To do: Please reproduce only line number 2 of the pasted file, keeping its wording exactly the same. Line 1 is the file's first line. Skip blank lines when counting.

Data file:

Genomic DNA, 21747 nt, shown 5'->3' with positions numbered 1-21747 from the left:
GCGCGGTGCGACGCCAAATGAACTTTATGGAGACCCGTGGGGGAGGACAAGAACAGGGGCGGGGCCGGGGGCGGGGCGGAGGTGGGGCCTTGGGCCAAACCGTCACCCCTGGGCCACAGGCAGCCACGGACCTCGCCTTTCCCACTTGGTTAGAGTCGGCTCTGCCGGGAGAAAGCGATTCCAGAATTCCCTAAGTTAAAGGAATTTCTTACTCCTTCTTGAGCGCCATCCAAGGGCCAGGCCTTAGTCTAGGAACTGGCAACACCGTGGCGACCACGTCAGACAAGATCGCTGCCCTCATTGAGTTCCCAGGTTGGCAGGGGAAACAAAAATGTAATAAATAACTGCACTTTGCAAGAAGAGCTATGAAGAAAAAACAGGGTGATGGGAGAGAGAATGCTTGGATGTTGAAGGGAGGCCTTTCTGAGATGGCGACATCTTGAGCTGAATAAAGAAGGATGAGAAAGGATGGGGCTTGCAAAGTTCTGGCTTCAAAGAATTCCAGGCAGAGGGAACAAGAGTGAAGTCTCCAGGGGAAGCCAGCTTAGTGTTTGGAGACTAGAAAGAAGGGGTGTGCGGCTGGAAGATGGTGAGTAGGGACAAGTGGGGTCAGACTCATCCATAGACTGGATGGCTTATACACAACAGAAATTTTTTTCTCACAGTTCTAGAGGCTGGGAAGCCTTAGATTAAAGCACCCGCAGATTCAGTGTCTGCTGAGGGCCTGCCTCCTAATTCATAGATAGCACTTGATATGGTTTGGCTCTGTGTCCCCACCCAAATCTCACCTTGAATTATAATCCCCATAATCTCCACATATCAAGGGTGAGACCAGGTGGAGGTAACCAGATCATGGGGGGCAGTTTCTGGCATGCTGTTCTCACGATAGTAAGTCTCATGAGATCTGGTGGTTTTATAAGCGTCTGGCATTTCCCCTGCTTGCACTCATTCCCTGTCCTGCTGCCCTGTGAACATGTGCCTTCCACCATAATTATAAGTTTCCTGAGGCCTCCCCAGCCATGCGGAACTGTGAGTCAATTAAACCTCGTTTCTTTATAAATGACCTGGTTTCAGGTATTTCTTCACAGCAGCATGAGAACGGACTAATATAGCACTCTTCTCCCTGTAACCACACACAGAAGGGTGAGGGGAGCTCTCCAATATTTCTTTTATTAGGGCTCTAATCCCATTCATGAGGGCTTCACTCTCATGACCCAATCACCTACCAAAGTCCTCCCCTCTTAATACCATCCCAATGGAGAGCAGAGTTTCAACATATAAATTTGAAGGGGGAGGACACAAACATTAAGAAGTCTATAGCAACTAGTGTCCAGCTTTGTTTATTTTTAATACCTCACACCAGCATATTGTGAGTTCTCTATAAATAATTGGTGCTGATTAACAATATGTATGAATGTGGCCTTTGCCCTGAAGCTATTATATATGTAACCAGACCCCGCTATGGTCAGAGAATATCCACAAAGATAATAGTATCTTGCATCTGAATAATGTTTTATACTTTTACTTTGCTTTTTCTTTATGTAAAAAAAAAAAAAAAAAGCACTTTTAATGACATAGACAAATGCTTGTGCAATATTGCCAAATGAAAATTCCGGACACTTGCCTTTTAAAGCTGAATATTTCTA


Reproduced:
GCGCGGTGCGACGCCAAATGAACTTTATGGAGACCCGTGGGGGAGGACAAGAACAGGGGCGGGGCCGGGGGCGGGGCGGAGGTGGGGCCTTGGGCCAAACCGTCACCCCTGGGCCACAGGCAGCCACGGACCTCGCCTTTCCCACTTGGTTAGAGTCGGCTCTGCCGGGAGAAAGCGATTCCAGAATTCCCTAAGTTAAAGGAATTTCTTACTCCTTCTTGAGCGCCATCCAAGGGCCAGGCCTTAGTCTAGGAACTGGCAACACCGTGGCGACCACGTCAGACAAGATCGCTGCCCTCATTGAGTTCCCAGGTTGGCAGGGGAAACAAAAATGTAATAAATAACTGCACTTTGCAAGAAGAGCTATGAAGAAAAAACAGGGTGATGGGAGAGAGAATGCTTGGATGTTGAAGGGAGGCCTTTCTGAGATGGCGACATCTTGAGCTGAATAAAGAAGGATGAGAAAGGATGGGGCTTGCAAAGTTCTGGCTTCAAAGAATTCCAGGCAGAGGGAACAAGAGTGAAGTCTCCAGGGGAAGCCAGCTTAGTGTTTGGAGACTAGAAAGAAGGGGTGTGCGGCTGGAAGATGGTGAGTAGGGACAAGTGGGGTCAGACTCATCCATAGACTGGATGGCTTATACACAACAGAAATTTTTTTCTCACAGTTCTAGAGGCTGGGAAGCCTTAGATTAAAGCACCCGCAGATTCAGTGTCTGCTGAGGGCCTGCCTCCTAATTCATAGATAGCACTTGATATGGTTTGGCTCTGTGTCCCCACCCAAATCTCACCTTGAATTATAATCCCCATAATCTCCACATATCAAGGGTGAGACCAGGTGGAGGTAACCAGATCATGGGGGGCAGTTTCTGGCATGCTGTTCTCACGATAGTAAGTCTCATGAGATCTGGTGGTTTTATAAGCGTCTGGCATTTCCCCTGCTTGCACTCATTCCCTGTCCTGCTGCCCTGTGAACATGTGCCTTCCACCATAATTATAAGTTTCCTGAGGCCTCCCCAGCCATGCGGAACTGTGAGTCAATTAAACCTCGTTTCTTTATAAATGACCTGGTTTCAGGTATTTCTTCACAGCAGCATGAGAACGGACTAATATAGCACTCTTCTCCCTGTAACCACACACAGAAGGGTGAGGGGAGCTCTCCAATATTTCTTTTATTAGGGCTCTAATCCCATTCATGAGGGCTTCACTCTCATGACCCAATCACCTACCAAAGTCCTCCCCTCTTAATACCATCCCAATGGAGAGCAGAGTTTCAACATATAAATTTGAAGGGGGAGGACACAAACATTAAGAAGTCTATAGCAACTAGTGTCCAGCTTTGTTTATTTTTAATACCTCACACCAGCATATTGTGAGTTCTCTATAAATAATTGGTGCTGATTAACAATATGTATGAATGTGGCCTTTGCCCTGAAGCTATTATATATGTAACCAGACCCCGCTATGGTCAGAGAATATCCACAAAGATAATAGTATCTTGCATCTGAATAATGTTTTATACTTTTACTTTGCTTTTTCTTTATGTAAAAAAAAAAAAAAAAAGCACTTTTAATGACATAGACAAATGCTTGTGCAATATTGCCAAATGAAAATTCCGGACACTTGCCTTTTAAAGCTGAATATTTCTA